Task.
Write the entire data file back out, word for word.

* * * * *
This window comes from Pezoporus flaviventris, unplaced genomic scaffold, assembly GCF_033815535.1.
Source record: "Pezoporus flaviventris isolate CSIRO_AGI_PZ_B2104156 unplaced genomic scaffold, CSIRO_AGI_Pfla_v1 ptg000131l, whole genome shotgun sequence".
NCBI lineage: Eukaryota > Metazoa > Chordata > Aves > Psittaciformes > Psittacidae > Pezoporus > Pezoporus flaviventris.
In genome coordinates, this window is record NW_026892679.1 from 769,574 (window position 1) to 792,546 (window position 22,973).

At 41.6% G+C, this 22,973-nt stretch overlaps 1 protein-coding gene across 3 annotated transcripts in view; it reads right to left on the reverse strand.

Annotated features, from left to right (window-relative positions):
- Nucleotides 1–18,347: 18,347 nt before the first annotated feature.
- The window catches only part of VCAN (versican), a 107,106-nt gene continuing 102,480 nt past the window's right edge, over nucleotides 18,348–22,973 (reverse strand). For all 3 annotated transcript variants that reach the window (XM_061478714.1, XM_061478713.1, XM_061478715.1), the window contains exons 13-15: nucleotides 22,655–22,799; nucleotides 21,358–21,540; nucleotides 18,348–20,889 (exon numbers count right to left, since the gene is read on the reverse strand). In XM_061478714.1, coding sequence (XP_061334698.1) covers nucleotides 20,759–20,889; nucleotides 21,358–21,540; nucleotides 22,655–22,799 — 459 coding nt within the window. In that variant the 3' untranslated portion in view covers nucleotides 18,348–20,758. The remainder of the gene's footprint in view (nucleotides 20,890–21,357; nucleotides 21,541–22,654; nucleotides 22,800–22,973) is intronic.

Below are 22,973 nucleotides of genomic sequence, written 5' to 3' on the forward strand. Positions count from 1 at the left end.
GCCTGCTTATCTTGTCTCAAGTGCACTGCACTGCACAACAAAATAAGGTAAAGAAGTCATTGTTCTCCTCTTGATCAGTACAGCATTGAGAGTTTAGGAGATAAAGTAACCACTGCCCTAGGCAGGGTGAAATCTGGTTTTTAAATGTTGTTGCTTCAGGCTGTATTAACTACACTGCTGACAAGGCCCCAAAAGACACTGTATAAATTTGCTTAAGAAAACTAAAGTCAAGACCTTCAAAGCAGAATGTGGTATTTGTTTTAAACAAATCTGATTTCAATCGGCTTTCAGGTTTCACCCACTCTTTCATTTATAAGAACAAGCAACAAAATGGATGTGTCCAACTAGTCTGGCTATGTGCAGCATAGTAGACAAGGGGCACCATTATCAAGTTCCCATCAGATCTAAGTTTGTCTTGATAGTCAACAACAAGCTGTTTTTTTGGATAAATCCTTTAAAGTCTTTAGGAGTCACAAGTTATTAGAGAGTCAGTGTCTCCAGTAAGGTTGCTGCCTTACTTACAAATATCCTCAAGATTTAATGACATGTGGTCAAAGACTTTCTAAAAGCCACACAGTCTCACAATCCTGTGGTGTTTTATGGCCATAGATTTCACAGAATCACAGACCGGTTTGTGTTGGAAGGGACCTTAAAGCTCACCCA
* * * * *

This window comes from Pezoporus flaviventris, unplaced genomic scaffold, assembly GCF_033815535.1.
Source record: "Pezoporus flaviventris isolate CSIRO_AGI_PZ_B2104156 unplaced genomic scaffold, CSIRO_AGI_Pfla_v1 ptg000131l, whole genome shotgun sequence".
NCBI lineage: Eukaryota > Metazoa > Chordata > Aves > Psittaciformes > Psittacidae > Pezoporus > Pezoporus flaviventris.
In genome coordinates, this window is record NW_026892679.1 from 769,574 (window position 1) to 792,546 (window position 22,973).

At 41.6% G+C, this 22,973-nt stretch overlaps 1 protein-coding gene across 3 annotated transcripts in view; it reads right to left on the reverse strand.

Annotated features, from left to right (window-relative positions):
- Nucleotides 1–18,347: 18,347 nt before the first annotated feature.
- The window catches only part of VCAN (versican), a 107,106-nt gene continuing 102,480 nt past the window's right edge, over nucleotides 18,348–22,973 (reverse strand). For all 3 annotated transcript variants that reach the window (XM_061478714.1, XM_061478713.1, XM_061478715.1), the window contains exons 13-15: nucleotides 22,655–22,799; nucleotides 21,358–21,540; nucleotides 18,348–20,889 (exon numbers count right to left, since the gene is read on the reverse strand). In XM_061478714.1, coding sequence (XP_061334698.1) covers nucleotides 20,759–20,889; nucleotides 21,358–21,540; nucleotides 22,655–22,799 — 459 coding nt within the window. In that variant the 3' untranslated portion in view covers nucleotides 18,348–20,758. The remainder of the gene's footprint in view (nucleotides 20,890–21,357; nucleotides 21,541–22,654; nucleotides 22,800–22,973) is intronic.

Below are 22,973 nucleotides of genomic sequence, written 5' to 3' on the forward strand. Positions count from 1 at the left end.
GCCTGCTTATCTTGTCTCAAGTGCACTGCACTGCACAACAAAATAAGGTAAAGAAGTCATTGTTCTCCTCTTGATCAGTACAGCATTGAGAGTTTAGGAGATAAAGTAACCACTGCCCTAGGCAGGGTGAAATCTGGTTTTTAAATGTTGTTGCTTCAGGCTGTATTAACTACACTGCTGACAAGGCCCCAAAAGACACTGTATAAATTTGCTTAAGAAAACTAAAGTCAAGACCTTCAAAGCAGAATGTGGTATTTGTTTTAAACAAATCTGATTTCAATCGGCTTTCAGGTTTCACCCACTCTTTCATTTATAAGAACAAGCAACAAAATGGATGTGTCCAACTAGTCTGGCTATGTGCAGCATAGTAGACAAGGGGCACCATTATCAAGTTCCCATCAGATCTAAGTTTGTCTTGATAGTCAACAACAAGCTGTTTTTTTGGATAAATCCTTTAAAGTCTTTAGGAGTCACAAGTTATTAGAGAGTCAGTGTCTCCAGTAAGGTTGCTGCCTTACTTACAAATATCCTCAAGATTTAATGACATGTGGTCAAAGACTTTCTAAAAGCCACACAGTCTCACAATCCTGTGGTGTTTTATGGCCATAGATTTCACAGAATCACAGACCGGTTTGTGTTGGAAGGGACCTTAAAGCTCACCCA